With the Gateway development and 240 Hennepin development, there should be ample money to realize this vision.

  6. Scott February 14, 2019 at 4:57 pm #

    Nice article. I had no idea there was a master plan for this park.

    IMO something needs to be done to calm traffic on Hennepin Avenue from Washington Avenue to the bridge. It is so wide, noisy, and feels like a freeway. It very much detracts from street life adjacent to it including in Gateway Park. Do I remember correctly that there is no on-street parking on this section of Hennepin? If so, perhaps allowing off peak parking might be an easy way to at least create a buffer from auto traffic.

  7. Jonathan February 16, 2019 at 9:38 pm #

    i have begged for years for a re do ! i hope for the best possible out come for everyone ! i live at the towers . and over look the park . the only thing it needs is everything . i would like to see better lighting and a nice water feature for kids . how ever i hope the construction is good time in the day between 10 am and 530pm it has been a problem with building across the street. the crime rate from bad lighting and no security . this end of town always got the bumb rush . i am hoping it stops the crime and yes the tennis court is owned by the towers .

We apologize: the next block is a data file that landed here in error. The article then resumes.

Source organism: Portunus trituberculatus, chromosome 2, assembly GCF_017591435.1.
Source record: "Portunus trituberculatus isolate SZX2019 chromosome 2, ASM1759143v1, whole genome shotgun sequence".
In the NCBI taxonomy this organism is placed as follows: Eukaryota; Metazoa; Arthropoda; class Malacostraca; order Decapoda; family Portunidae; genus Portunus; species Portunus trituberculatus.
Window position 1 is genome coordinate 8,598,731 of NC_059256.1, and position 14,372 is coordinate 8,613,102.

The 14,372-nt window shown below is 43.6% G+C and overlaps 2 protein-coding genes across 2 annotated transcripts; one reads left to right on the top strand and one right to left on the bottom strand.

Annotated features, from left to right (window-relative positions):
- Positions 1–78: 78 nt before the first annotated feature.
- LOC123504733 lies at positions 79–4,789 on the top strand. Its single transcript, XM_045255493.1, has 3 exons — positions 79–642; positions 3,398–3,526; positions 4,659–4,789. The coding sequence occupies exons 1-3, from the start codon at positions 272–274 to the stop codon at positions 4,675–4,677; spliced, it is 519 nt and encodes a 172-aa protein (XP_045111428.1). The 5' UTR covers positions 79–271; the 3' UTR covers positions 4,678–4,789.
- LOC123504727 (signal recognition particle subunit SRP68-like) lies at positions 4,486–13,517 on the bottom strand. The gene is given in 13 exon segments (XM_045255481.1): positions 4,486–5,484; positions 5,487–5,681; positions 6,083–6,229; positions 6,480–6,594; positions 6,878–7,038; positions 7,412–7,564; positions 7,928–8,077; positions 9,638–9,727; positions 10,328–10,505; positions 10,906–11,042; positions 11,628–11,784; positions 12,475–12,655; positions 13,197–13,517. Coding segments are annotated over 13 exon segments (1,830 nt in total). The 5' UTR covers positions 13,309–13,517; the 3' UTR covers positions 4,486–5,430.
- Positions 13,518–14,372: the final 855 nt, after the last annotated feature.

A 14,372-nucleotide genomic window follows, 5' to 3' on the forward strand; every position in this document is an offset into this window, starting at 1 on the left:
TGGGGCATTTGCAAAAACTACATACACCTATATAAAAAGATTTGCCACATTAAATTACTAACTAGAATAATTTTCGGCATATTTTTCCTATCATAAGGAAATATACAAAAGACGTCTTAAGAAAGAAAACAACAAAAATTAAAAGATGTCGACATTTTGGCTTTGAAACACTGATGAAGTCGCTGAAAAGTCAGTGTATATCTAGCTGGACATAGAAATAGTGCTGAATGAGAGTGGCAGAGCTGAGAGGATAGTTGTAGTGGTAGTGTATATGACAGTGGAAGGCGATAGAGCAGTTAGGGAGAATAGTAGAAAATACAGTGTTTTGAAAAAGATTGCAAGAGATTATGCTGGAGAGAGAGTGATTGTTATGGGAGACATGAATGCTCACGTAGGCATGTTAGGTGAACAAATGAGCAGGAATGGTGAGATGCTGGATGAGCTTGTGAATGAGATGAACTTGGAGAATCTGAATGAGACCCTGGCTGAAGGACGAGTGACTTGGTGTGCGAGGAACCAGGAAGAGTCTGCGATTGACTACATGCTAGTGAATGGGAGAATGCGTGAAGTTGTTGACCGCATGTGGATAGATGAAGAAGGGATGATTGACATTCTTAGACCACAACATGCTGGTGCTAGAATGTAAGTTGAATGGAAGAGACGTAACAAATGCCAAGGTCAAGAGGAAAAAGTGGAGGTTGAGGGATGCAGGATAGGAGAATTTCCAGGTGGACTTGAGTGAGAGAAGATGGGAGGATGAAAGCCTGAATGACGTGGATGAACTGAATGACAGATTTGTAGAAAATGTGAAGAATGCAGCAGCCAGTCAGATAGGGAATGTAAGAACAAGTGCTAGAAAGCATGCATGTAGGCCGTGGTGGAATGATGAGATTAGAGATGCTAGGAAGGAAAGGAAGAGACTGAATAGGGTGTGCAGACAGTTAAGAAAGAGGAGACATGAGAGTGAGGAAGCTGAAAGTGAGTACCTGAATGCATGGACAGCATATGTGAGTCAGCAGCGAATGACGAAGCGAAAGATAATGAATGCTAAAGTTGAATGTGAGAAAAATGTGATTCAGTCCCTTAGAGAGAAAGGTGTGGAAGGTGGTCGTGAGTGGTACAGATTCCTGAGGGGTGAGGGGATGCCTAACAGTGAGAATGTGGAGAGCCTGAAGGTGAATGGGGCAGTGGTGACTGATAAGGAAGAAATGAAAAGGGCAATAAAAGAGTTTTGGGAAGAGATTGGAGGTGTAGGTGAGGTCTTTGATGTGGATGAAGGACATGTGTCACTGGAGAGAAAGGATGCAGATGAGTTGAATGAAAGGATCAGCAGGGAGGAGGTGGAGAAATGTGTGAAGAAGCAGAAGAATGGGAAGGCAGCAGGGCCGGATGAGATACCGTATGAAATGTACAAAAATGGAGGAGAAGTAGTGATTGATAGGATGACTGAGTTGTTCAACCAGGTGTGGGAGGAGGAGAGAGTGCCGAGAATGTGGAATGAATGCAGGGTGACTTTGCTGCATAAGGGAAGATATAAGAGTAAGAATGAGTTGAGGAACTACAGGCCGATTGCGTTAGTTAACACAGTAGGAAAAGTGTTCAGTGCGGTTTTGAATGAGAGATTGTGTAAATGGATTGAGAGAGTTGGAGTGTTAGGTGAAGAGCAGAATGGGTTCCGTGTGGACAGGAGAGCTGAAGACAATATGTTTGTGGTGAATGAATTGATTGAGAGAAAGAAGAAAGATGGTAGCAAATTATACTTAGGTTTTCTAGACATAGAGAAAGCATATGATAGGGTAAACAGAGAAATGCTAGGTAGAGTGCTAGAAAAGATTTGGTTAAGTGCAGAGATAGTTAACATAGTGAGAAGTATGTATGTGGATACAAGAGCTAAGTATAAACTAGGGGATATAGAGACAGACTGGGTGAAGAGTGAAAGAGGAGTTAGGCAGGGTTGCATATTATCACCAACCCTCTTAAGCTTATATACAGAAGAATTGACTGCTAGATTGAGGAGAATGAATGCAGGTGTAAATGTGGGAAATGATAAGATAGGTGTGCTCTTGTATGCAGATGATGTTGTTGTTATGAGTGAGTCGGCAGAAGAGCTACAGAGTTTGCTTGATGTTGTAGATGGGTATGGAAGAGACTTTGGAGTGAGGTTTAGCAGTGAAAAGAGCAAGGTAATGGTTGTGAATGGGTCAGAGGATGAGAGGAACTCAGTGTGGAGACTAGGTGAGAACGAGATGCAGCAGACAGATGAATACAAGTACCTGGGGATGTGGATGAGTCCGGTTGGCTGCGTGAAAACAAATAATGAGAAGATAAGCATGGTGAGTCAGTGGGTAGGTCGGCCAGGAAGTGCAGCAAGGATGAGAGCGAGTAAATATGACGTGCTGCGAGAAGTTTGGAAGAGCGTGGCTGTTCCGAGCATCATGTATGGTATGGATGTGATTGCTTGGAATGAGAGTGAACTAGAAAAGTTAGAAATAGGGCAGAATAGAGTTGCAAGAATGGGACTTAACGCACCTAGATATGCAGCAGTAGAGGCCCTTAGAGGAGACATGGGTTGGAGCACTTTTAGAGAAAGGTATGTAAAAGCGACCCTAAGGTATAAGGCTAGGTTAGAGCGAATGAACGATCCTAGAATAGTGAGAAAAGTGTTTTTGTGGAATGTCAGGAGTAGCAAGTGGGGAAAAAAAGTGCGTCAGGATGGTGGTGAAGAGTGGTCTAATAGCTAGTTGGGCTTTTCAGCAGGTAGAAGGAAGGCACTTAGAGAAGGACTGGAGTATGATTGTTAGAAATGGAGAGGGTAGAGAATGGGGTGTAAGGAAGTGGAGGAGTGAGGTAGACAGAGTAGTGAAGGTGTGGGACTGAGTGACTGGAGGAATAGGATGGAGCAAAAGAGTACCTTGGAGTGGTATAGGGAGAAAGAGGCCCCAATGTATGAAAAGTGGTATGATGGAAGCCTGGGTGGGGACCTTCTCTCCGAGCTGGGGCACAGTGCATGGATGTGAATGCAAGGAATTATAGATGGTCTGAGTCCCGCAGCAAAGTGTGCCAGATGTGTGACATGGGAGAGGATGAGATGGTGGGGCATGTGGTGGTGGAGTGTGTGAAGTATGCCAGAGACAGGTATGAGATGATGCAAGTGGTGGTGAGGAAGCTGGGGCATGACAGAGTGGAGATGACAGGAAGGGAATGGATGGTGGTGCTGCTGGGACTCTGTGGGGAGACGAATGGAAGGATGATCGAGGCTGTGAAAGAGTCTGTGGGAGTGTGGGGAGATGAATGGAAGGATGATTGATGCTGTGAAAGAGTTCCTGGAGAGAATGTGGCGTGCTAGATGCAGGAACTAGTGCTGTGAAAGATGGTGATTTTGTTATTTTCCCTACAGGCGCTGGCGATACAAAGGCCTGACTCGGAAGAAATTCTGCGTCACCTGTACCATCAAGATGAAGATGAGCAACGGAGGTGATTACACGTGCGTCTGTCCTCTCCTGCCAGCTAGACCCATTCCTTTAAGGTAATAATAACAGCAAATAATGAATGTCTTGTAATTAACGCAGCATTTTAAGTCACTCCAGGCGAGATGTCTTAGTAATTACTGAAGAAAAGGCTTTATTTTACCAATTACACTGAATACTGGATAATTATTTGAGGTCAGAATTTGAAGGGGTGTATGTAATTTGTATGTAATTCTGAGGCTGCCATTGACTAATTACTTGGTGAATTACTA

8. Janne February 18, 2019 at 9:36 pm #

    Am I reading this correctly that the intent is to have a ramp exiting the park to the east towards 2nd? That is a missing gap in downtown bike connections, with the stairs-only spot and having that connection would suddenly allow many people to make more comfortable connections. It’s something several people have been requesting of the Park Board for years.